Audiences are willing to suspend disbelief for a time. They’re willing to sit back and enjoy the ride, especially when the puzzles presented are so inviting, so captivating that they dare not look away for fear of missing some fatal clue, some principle reveal that helps bring everything into a new perspective. I suspect that the trick – so far as storytellers are concerned – is properly balancing that waiting game against a relative drip-drip-drip of information long enough to maintain interest without creating unhelpful chaos. Viewers need to be rewarded – even in small ways – if they’re to hang around for a wild ride.
That said, Outer Range managed to squeeze in a pretty significant reveal into its eighth hour – “The West” – even though it’s one close watchers had suspected since very early: the episode confirmed that Autumn Rivers is, in fact, the grown slightly older – and much crazier – Amy Abbott. (I don’t recall when I first began wondering as such, but it was definitely much earlier in this first season.) Creator and screenwriter Brian Watkins also slipped in a little something extra with that surprise that may’ve gone over most folks heads: things are not – as Autumn has contended – set in stone.
How do we know?
Well, it’s a delicate supposition, at best, but when the Range first introduced Autumn – that fresh-faced traveler who seemingly happened across the Abbott Ranch in the beginning – there was no scar on her forehead. (For the uninitiated, Amy was cut by glass flying about when the Abbott family started exchanging blows in the final moments of hour six.) Now – when Royal’s kneeling over Autumn’s injured body after the buffalo stampede – he sights the scar, and realization washes over him by way of the narrative flashback. No scar. Now scarred. This confirms to the man that (finally) he’s on the right track by seeking to change those events he’s seen of his own future.
Still, the question remains: what more might Royal know?
Actor Brolin has mustered a helluva lot of anger in his portrayal opposite Ms. Wacky Rivers. (!!!) That might be the understand of the season’s review, especially given the fact that the man (whose past secret we now know) has grown downright homicidal in the process. “The West” truly culminated in the modern version of an old West style showdown – complete with appropriate Sergio Leone style music cues – and saw Royal, Billy Tillerson, and Autumn racing one another down not so much as on horseback as they were by pickup trucks. Though Billy’s demise looked certain, Autumn was left crawling away as Royal approached to deliver the kill shot when …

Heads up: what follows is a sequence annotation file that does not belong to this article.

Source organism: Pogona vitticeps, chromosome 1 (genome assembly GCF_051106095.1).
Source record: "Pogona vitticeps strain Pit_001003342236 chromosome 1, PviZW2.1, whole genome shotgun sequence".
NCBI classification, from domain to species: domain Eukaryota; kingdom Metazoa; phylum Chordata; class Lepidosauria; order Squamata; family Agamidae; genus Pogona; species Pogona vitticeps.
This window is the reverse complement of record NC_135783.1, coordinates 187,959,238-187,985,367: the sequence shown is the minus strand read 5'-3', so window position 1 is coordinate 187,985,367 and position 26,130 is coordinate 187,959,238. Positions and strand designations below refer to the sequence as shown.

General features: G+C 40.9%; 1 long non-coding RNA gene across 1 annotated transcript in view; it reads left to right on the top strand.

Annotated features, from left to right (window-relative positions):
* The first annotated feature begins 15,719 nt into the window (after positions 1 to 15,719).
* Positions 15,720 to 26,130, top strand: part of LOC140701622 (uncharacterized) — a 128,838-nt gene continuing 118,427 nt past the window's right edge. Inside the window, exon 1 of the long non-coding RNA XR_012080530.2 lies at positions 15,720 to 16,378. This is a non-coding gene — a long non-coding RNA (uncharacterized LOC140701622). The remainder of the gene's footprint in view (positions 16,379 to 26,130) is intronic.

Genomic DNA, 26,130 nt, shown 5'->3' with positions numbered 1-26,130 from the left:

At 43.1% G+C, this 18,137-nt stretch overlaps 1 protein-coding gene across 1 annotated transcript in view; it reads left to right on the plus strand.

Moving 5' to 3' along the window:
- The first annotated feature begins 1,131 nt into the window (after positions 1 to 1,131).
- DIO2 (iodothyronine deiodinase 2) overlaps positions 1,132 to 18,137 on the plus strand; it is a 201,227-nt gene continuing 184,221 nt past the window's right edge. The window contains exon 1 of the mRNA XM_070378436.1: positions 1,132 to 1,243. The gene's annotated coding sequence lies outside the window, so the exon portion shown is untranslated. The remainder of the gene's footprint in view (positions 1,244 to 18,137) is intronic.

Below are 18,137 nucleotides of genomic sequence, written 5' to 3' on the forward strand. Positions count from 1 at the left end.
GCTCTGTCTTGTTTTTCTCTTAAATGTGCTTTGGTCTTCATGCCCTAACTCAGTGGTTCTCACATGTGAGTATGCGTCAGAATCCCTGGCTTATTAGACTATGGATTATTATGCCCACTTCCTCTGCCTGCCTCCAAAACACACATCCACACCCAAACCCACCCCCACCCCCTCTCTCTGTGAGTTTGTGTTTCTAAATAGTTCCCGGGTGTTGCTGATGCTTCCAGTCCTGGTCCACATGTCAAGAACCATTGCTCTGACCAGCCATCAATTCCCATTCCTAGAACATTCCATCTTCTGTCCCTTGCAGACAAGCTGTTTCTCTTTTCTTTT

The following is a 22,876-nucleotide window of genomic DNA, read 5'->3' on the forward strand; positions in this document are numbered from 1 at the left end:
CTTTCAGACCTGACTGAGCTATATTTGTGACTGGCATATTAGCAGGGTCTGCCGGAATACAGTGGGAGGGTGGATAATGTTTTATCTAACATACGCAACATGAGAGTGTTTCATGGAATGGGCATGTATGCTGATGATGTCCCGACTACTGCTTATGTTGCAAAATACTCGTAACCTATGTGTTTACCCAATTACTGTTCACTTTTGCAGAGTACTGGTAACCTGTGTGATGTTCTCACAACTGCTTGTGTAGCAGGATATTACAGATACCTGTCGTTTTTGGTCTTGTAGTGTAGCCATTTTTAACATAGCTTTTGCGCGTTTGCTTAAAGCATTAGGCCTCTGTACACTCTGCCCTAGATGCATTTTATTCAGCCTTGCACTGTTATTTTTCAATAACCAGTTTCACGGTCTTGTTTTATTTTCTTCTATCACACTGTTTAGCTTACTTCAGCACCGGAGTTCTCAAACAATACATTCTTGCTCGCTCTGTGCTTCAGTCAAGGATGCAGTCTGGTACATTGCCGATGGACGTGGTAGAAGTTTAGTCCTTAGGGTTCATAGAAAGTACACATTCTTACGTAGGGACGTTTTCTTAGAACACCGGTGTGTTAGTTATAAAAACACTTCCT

A herd of buffalo changed the course of time.
Well, because Watkins treated us once again to a significant scene that others may’ve overlooked: after the stampede has moved away, that lone buffalo – the one with the arrows? – shows up once more. An episode of two back, Autumn plucked one of the arrows from its hide, and – in this moment – Royal removes the other, allowing the beast to then wander off yet again into the wild. An injured beast is now (somewhat) injury free thanks to the separate but related assistance from the show’s mortal enemies: Autumn and Royal. Together, they’ve changed time, yet neither know it. Their individual acts have now been united, and the rancher is rewarded with the revelation that she’s his granddaughter.
But from when?
“The West” – that expansive territory mankind is still trying to tame – chucked in a few other surprises of note.
Sheriff Hawk quite literally walked herself out of her present existence and into something long ago, all without any explanation. Billy not only confessed to naming a stuffed owl after brother Luke, but also he promised his elder that he’s happily sign over the ranch to him if dear ol’ dad Wayne kicks the bucket. In response, Luke seemingly commits his life to finding the portal, which has seemingly vanished, and has begun digging holes across the Abbott’s west pasture. Rhett Abbott makes peace with his anger, wins the rodeo bull-riding contest, and promptly leaves town with the love of his life, Maria. Cecilia Abbott officially loses her farm and her mind. And Rebecca Abbott magically returns, somehow knowing exactly when and where to find her young daughter Amy at just the right moment, explaining curiously that she had to disappear … until now.
The way most shows do these days, Outer Range closed with a series of small(ish) cliffhangers, tempting viewers that there’s more to come … should Amazon Prime pick up the option for renewal. No word has been forthcoming as of yet. I, for one, would welcome a return to the place as I think it’s now poised to truly show us something a bit more special than Season 1 did.